Katriona reports on one of Ireland's most unusual tree - the handkerchief,dove or ghost tree Derek hears how the Lisdoonvarna Matchmaking Festival is spreading the love even further and Brenda reports on last minute preparations for an Irish-Italian opera and a 50 year old cake...
Listener Siobhan Kelly from Co Clare has the top tear of her late parents wedding cake from 50 years ago. She chats with Derek and Dorris Mac Namara from O Connors Cakes in Ennis to see if the cake is still edible
We all Know about the long running Lisdoonvarna Match Making Festival that runs every year since the 1920s in the small Co. Clare village where men and women from all over the world come, not only to "Take the waters", but find love and romance.
This year the Match Making Festival is spreading its wings and becoming even more inclusive. For the 1st year ever the 1st weekend of of festival is dedicated to The Outing. Over 3 days from 30th August to 1st September the Lisdoonvarna Match Making festival opens up to both gay and lesbian community in search of Love
We got an email at the start of the week telling us of a tree-planting ceremony happening in Sligo this week.
But what piqued our interest was the description of the actual TREE. Have you ever heard of a tree like THIS before...
The Handkerchief Tree or Dove Tree is one that requires patience. It's not for the gardener that is looking for instant gratification. Maybe that's why it is the tree of choice for gardeners from Belfast City Council to plant in a public park in Sligo, as part of a peace-building project - working slowly and steadily to make Sligo and border counties a better place to live. The species, Davidia involucrata, was discovered in 1869 but took until 1906 to germinate, grow and flower in Europe.
A deciduous tree, it has large, almost heart
shaped dark green leaves and quite dramatic blooms. Two white leaves of
different lengths hang down gracefully around a central ball of small, yellow
true flowers. From a distance, it looks like a flock of flying birds or
handkerchiefs fluttering in the breeze. This is where it gets its name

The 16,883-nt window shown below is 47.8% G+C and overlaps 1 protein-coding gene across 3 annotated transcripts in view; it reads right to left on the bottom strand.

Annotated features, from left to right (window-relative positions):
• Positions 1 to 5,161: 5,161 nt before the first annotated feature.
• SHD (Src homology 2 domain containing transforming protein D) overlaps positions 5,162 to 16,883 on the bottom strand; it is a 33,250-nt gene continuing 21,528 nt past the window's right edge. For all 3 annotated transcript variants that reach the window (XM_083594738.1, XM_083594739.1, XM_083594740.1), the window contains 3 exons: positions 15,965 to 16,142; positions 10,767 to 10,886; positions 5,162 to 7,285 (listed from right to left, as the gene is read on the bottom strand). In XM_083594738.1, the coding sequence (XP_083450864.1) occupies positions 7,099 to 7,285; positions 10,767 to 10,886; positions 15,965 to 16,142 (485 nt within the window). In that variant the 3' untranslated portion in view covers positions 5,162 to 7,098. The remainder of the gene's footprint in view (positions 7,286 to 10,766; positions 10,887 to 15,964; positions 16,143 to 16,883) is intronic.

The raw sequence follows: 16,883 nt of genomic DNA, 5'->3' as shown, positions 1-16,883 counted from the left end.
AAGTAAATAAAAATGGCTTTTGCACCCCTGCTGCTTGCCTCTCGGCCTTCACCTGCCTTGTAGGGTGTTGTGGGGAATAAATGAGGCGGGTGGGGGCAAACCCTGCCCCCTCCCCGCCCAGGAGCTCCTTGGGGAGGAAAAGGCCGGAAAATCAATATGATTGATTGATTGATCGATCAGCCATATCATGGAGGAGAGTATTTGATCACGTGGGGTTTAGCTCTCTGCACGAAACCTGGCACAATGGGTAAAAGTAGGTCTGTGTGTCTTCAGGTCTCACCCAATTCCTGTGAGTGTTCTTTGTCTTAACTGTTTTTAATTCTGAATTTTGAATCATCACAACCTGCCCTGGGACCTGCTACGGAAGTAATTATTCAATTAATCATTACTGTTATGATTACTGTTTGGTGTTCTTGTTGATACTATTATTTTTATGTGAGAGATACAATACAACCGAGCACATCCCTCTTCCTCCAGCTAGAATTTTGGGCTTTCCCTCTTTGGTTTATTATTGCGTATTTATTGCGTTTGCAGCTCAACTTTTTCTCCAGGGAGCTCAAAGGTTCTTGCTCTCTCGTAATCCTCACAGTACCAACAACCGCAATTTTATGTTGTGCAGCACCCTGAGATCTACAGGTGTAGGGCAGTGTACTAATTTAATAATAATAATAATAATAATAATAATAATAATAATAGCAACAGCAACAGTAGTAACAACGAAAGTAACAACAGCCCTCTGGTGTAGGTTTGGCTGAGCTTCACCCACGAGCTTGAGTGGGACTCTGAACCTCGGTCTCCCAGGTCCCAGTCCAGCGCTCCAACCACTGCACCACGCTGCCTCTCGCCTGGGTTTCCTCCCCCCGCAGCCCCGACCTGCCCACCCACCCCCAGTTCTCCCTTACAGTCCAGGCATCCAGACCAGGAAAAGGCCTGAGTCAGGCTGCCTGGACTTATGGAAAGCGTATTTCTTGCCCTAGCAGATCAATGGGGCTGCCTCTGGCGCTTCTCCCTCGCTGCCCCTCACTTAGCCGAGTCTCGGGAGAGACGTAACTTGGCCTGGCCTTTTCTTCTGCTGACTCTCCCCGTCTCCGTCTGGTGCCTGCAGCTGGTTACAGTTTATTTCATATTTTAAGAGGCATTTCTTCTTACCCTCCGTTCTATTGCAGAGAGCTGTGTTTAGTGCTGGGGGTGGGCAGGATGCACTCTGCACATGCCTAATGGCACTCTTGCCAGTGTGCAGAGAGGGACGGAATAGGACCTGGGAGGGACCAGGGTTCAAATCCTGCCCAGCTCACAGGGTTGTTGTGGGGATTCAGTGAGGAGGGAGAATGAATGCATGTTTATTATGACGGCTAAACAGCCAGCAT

Brenda went to the 1st and final rehearsal for a concert which is an extravaganza of romantic passionate love called IAMO - ITALIAN LOVE STORY.
Its a free concert in the ballroom in Farmleigh House and it's an all white night out, in keeping with the warmth of Italian hearts and sunshine, both cast and the audiance will be in white...
Hedgerows and the Law
Hedgerows in Ireland form important features in maintaining wildlife diversity and in establishing wildlife "corridors", particularly for birds. The commonest nesting birds found in hedgerows such as wrens, dunnocks, robin and willow warblers depend entirely on insects during the Summer months. In general untrimmed, thorned hedgerows containing species such as blackthorn, whitethorn and holly are favoured by birds as they provide ample food and also serve as a protection against predators.
Section 40 of the Wildlife Act, 1976, as amended by Section 46 of the 2000 Act, provides protection for hedgerows by providing that it shall be an offence for a person to cut, grub, burn or otherwise destroy hedgerows on uncultivated land during the nesting season from 1 March to 31 August, subject to certain exceptions. It is important that, where possible, necessary work to hedgerows is carried out outside this period.
It is possible in most cases to schedule and carry out necessary work to hedgerows outside this period. The legislation makes provision for works (other than road or other construction works) to be carried out for reasons of public health and safety under the authority of any Minister or a body established by statute that lead to the destruction of vegetation. There is also a provision to enable the Minister for Environment, Heritage and Local Government to request from the relevant Minister or body details of any such works together with a statement of the public health and safety factors involved.
It shall not be an offence to destroy vegetation in the ordinary course of agriculture or forestry. Also it shall not be illegal to destroy vegetation while preparing or clearing a site for lawful building or construction works.
It is the policy of the Minister to prosecute for offences under section 40 of the Wildlife Acts 1976 and 2000 and successful prosecutions have been taken under this section in recent years. Members of the public are encouraged to contact their local wildlife ranger and report instances where hedgerows are being destroyed during the prohibited period.
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If you find an injured animal or bird, please contact the National Parks & Wildlife Service on 1890 20 20 21, or BirdWatch Ireland, on 01 281-9878, or visit www.irishwildlifematters.ie